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Today we have an excellent post by Brad Ferris of Triaging My Way To Financial Success. After a mentorship and five years of self-study, Brad began investing as a DIY investor in late 2005. He invests using a holistic approach that utilizes key value and dividend-growth principles in three portfolios (Value, DivG & RSP).
Brad’s investing discipline is guided by a set of Value Rules and lessons learned on Enduring Value. He has extensive knowledge of the healthcare industry in pharmaceutical and medical device/supply companies and incorporates those insights into his portfolios when possible.
This is an extremely long analysis but one that covers all aspects of business and value fundamentals. Do stick it out to the end.
In the comments of the post the moneygardener asked the following question:
“I’m curious about your thoughts on Costco. Do they compete on price? Why are they successful?”
Costco (COST) is a company that I know quite well both as a consumer and prospective investor. I shop at Costco as a long time member and have always found the business model and strategy fascinating.
The simple answer to MG’s question is that Costco does not compete on price and what makes them successful is multifaceted. The company is brilliantly managed, knows its core customers well and has all the hallmarks of enduring value that I enjoy in my investments.
Readers might be scratching their heads and asking “how does Costco not compete on price when everything there is cheap?” but remember that this is all about strategic management. You never compete on price because it slashes your margins and that directly impairs your ability to make money. Margins are how you make money in business. An investor shouldn’t confuse low prices with low margins without first seeking to understand the business model and basic principles of economies of scale.
What you need to do is put a business in perspective and to objectively examine not just the obvious, but what goes on behind closed doors; what makes a company tick, work well and stay competitive in a retail space that is dominated by giants? What allows Costco to be successful is that they know their niche and have both the business strategy and operational capacity that allows them to perform remarkably well in passing along savings to their customers.
I want readers to maintain an open perspective and keep in mind the following reasons of why Costco doesn’t compete directly on price:
- They don’t sacrifice their margins in order to spur demand
- Their business plan creates savings
- Their discounting incentives are never perpetual
- Their customers are not motivated by price alone
Costco has its roots in San Diego, California when in 1976 Sol & Robert Price opened the first exclusive business club for shoppers in a remodelled airplane hanger that served as their first warehouse. By 1980 the Price Company offered public stock and a few years later another warehouse business, Costco opened for business in Seattle, Washington. As each business grew more warehouse stores were opened and their businesses expanded into new product offerings.
By 1989 Costco had 46 warehouses in operation and both corporations were aggressively growing their businesses. In 1993 shareholders of both companies approved the merger of Costco and Price Company to form PriceCostco (later Costco Companies). In 1997 the business streamlined operations by selling off non-core assets and today has operations in the US, Puerto Rico, Canada, UK, Korea, Taiwan, Japan and Mexico.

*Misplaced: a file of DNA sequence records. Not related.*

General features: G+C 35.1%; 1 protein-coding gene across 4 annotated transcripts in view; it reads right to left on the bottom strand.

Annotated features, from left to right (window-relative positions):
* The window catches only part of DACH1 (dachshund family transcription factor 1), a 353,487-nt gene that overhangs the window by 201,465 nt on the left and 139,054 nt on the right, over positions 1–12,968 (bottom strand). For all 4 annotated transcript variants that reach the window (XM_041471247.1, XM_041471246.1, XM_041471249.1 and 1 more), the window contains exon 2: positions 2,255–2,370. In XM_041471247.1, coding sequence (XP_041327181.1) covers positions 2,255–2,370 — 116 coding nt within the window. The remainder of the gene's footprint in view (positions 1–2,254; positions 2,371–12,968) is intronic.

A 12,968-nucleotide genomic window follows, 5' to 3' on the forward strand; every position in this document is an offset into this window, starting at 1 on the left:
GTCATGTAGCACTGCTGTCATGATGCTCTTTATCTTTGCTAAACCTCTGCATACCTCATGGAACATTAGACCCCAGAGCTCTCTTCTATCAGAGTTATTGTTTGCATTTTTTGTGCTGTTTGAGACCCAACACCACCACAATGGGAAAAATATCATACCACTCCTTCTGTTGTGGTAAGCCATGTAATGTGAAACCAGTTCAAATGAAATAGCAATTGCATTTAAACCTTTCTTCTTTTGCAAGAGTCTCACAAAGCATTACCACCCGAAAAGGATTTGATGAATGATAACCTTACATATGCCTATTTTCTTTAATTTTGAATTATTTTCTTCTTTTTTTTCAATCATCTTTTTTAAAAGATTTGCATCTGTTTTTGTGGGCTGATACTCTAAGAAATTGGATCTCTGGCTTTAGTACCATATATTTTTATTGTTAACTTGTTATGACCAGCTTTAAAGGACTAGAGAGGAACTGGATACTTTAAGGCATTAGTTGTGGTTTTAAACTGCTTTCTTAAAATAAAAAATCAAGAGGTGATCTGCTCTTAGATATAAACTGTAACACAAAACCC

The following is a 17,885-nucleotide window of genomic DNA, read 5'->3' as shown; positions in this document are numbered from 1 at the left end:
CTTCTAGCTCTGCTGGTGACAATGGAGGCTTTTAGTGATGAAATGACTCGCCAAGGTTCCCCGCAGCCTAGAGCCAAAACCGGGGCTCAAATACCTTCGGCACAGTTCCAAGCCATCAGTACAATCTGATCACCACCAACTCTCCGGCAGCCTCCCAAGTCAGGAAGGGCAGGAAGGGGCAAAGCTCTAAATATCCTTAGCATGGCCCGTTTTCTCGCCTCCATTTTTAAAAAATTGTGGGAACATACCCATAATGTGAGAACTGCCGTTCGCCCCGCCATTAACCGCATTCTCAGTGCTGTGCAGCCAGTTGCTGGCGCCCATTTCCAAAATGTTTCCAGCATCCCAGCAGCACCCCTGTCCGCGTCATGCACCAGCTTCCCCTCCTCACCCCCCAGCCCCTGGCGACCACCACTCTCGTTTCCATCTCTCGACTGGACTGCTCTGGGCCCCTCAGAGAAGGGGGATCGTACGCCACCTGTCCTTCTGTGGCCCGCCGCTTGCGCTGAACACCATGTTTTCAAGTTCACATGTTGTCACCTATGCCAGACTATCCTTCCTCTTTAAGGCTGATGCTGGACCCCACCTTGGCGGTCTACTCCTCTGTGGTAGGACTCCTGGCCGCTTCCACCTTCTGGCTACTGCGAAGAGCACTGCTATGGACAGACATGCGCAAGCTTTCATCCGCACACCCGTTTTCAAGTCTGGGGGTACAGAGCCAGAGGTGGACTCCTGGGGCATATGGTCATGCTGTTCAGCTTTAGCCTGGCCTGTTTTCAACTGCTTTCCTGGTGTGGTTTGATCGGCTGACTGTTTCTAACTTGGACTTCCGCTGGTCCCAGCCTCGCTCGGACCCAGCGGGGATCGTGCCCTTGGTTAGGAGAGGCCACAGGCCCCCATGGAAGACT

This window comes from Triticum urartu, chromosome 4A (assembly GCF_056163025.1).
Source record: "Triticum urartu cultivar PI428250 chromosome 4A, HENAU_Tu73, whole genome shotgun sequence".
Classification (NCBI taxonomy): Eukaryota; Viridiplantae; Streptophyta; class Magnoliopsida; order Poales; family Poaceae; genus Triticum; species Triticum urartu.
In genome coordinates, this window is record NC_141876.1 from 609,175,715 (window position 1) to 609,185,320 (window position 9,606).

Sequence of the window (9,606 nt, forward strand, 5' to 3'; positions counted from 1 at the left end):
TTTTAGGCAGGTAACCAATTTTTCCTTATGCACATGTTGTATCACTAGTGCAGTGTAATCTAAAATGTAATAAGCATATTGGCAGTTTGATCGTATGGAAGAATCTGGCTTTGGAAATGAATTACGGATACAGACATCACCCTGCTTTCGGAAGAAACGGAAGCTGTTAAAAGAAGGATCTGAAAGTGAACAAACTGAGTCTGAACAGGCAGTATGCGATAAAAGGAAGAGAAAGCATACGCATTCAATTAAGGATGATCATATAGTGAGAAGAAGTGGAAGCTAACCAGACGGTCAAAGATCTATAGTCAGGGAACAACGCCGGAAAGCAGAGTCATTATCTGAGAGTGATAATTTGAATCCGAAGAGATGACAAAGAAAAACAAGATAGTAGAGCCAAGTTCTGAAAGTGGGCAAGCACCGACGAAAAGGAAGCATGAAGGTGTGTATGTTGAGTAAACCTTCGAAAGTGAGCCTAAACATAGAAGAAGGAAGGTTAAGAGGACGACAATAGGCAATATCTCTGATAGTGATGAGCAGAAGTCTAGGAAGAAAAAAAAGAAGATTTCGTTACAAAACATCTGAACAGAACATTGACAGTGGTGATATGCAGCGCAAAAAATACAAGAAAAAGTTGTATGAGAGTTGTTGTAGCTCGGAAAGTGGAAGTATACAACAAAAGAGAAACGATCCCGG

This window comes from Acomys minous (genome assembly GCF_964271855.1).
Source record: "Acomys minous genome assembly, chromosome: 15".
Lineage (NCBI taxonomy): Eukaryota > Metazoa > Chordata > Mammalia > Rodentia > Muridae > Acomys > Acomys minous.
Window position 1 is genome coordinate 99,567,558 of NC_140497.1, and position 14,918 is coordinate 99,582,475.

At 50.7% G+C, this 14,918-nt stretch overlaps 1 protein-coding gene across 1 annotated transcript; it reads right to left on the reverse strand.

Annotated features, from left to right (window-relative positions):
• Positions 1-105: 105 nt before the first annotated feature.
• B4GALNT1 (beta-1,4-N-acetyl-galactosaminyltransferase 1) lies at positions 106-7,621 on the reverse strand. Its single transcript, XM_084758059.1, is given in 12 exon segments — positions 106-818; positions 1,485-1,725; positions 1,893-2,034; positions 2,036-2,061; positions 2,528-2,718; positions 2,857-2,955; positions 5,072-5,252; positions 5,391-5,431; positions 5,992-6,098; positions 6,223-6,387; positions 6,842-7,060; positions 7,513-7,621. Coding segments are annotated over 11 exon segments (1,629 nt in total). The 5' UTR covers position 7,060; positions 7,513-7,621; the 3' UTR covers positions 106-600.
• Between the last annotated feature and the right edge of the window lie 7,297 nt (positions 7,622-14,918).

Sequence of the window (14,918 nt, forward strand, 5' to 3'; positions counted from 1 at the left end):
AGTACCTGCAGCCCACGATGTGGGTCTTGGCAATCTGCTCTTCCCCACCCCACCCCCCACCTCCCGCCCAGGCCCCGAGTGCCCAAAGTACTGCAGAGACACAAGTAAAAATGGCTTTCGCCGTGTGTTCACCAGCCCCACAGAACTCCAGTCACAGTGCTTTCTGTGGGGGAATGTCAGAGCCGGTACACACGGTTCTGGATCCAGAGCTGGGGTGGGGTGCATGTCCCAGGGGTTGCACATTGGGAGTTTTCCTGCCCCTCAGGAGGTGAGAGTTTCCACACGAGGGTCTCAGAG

When examining Costco as a business I first want to address their business model. Specifically:
- Do I understand the business
- Is the business sustainable
- What does the business do and do they do that best
- Is management able to execute over long periods of time
- Are there substantial competitive threats
- Does a competitive advantage exist
From Costco’s 2007 Annual Report:
Costco operates “…membership warehouses based on the concept that offering our members very low prices on a limited selection of nationally branded and selected private-label products in a wide range of merchandise categories will produce high sales volumes and rapid inventory turnover. This rapid inventory turnover, when combined with the operating efficiencies achieved by volume purchasing, efficient distribution and reduced handling of merchandise in no-frills, self-service warehouse facilities, enables us to operate profitably at significantly lower gross margins than traditional wholesalers, mass merchandisers, supermarkets and supercenters.”
If you’re maintaining a SWOT on Costco there are a few key items you want to make sure you write down:
- Membership structure encourages customer loyalty
- Diversification of merchandise (both private & brand name)
- High inventory turn-over
Whether you place those three items under strengths, weaknesses, opportunities or threats is your choice. Throughout my analysis I want to focus, target and investigate some key flags from that 2007 message and determine any threats when management uses the phrases “low prices” & “significantly lower gross margins”.
The business plan for Costco is very simple. The company buys directly from manufacturers and routes purchases directly to a consolidation point (hub) or individual warehouses in less than 24 hours. What this allows the company to do in their distribution system is not keep inventory idle or held up so that products can be purchased by customers as quickly as possible. Their in-warehouse inventory system knows when each item is sold and when product levels are reaching their targeted threshold for a reorder. A purchase order can be generated to the manufacturer for more products and shipped directly to the warehouse to be placed directly in storage for restocking.
High sales volume and rapid inventory turnover are very important and an investor shouldn’t overlook this point. When Costco puts in a purchase order with a manufacturer it will likely need to pay in full within 30-60 days for that purchase. When any company can receive product directly, sell it to a consumer and receive cash in hand before needing to pay for the original merchandise from the manufacturer this results in a very high operating cashflow for the business. Why is cashflow important?
Cash allows a company to pay its employees, bills and invest in the business without having to use expensive uses of debt. When the time comes for Costco to pay a manufacturer for products purchased it can often take advantage of discounts (2/10 net 30) and further reduce its cost of purchase. This operating principle improves Costco’s working capital and allows them to operate much more efficiently. Instead of having to pay the full cost of products from manufacturers and then wait for a sale to receive cash Costco can benefit from being the short-term intermediary between the core manufacturer and end customer.